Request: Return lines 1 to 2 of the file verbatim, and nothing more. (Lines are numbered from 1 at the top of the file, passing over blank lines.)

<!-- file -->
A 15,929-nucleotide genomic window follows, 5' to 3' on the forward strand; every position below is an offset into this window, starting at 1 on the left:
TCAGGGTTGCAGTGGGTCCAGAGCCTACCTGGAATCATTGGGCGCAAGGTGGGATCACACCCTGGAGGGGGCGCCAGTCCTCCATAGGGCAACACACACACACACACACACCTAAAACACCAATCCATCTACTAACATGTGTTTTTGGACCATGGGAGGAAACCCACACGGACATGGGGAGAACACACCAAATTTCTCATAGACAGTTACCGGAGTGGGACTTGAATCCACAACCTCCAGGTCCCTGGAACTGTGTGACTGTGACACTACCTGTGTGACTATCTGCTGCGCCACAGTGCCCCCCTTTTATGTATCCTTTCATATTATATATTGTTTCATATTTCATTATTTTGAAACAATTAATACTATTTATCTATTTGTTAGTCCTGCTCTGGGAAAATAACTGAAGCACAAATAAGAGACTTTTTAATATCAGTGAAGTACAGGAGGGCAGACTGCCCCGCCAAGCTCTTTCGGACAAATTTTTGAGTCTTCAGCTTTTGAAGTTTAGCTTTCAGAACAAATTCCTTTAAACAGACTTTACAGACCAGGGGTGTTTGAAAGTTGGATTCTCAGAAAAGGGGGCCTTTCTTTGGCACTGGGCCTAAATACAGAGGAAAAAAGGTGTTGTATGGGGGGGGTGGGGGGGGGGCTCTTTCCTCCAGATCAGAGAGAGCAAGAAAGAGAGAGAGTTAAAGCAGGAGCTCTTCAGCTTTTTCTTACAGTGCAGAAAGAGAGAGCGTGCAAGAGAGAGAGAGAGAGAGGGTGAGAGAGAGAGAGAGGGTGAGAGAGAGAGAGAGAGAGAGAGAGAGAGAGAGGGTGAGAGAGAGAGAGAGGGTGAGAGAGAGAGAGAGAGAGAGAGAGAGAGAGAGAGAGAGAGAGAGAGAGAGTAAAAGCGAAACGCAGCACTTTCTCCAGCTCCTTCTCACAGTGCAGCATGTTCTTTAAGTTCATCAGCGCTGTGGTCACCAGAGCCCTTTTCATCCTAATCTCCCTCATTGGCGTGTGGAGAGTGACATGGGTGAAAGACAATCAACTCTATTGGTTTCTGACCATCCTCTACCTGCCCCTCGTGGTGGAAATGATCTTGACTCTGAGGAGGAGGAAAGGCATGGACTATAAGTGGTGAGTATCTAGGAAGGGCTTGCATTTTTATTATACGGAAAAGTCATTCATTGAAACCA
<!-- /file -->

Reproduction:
A 15,929-nucleotide genomic window follows, 5' to 3' on the forward strand; every position below is an offset into this window, starting at 1 on the left:
TCAGGGTTGCAGTGGGTCCAGAGCCTACCTGGAATCATTGGGCGCAAGGTGGGATCACACCCTGGAGGGGGCGCCAGTCCTCCATAGGGCAACACACACACACACACACACCTAAAACACCAATCCATCTACTAACATGTGTTTTTGGACCATGGGAGGAAACCCACACGGACATGGGGAGAACACACCAAATTTCTCATAGACAGTTACCGGAGTGGGACTTGAATCCACAACCTCCAGGTCCCTGGAACTGTGTGACTGTGACACTACCTGTGTGACTATCTGCTGCGCCACAGTGCCCCCCTTTTATGTATCCTTTCATATTATATATTGTTTCATATTTCATTATTTTGAAACAATTAATACTATTTATCTATTTGTTAGTCCTGCTCTGGGAAAATAACTGAAGCACAAATAAGAGACTTTTTAATATCAGTGAAGTACAGGAGGGCAGACTGCCCCGCCAAGCTCTTTCGGACAAATTTTTGAGTCTTCAGCTTTTGAAGTTTAGCTTTCAGAACAAATTCCTTTAAACAGACTTTACAGACCAGGGGTGTTTGAAAGTTGGATTCTCAGAAAAGGGGGCCTTTCTTTGGCACTGGGCCTAAATACAGAGGAAAAAAGGTGTTGTATGGGGGGGGTGGGGGGGGGGCTCTTTCCTCCAGATCAGAGAGAGCAAGAAAGAGAGAGAGTTAAAGCAGGAGCTCTTCAGCTTTTTCTTACAGTGCAGAAAGAGAGAGCGTGCAAGAGAGAGAGAGAGAGAGGGTGAGAGAGAGAGAGAGGGTGAGAGAGAGAGAGAGAGAGAGAGAGAGAGAGAGGGTGAGAGAGAGAGAGAGGGTGAGAGAGAGAGAGAGAGAGAGAGAGAGAGAGAGAGAGAGAGAGAGAGAGAGTAAAAGCGAAACGCAGCACTTTCTCCAGCTCCTTCTCACAGTGCAGCATGTTCTTTAAGTTCATCAGCGCTGTGGTCACCAGAGCCCTTTTCATCCTAATCTCCCTCATTGGCGTGTGGAGAGTGACATGGGTGAAAGACAATCAACTCTATTGGTTTCTGACCATCCTCTACCTGCCCCTCGTGGTGGAAATGATCTTGACTCTGAGGAGGAGGAAAGGCATGGACTATAAGTGGTGAGTATCTAGGAAGGGCTTGCATTTTTATTATACGGAAAAGTCATTCATTGAAACCA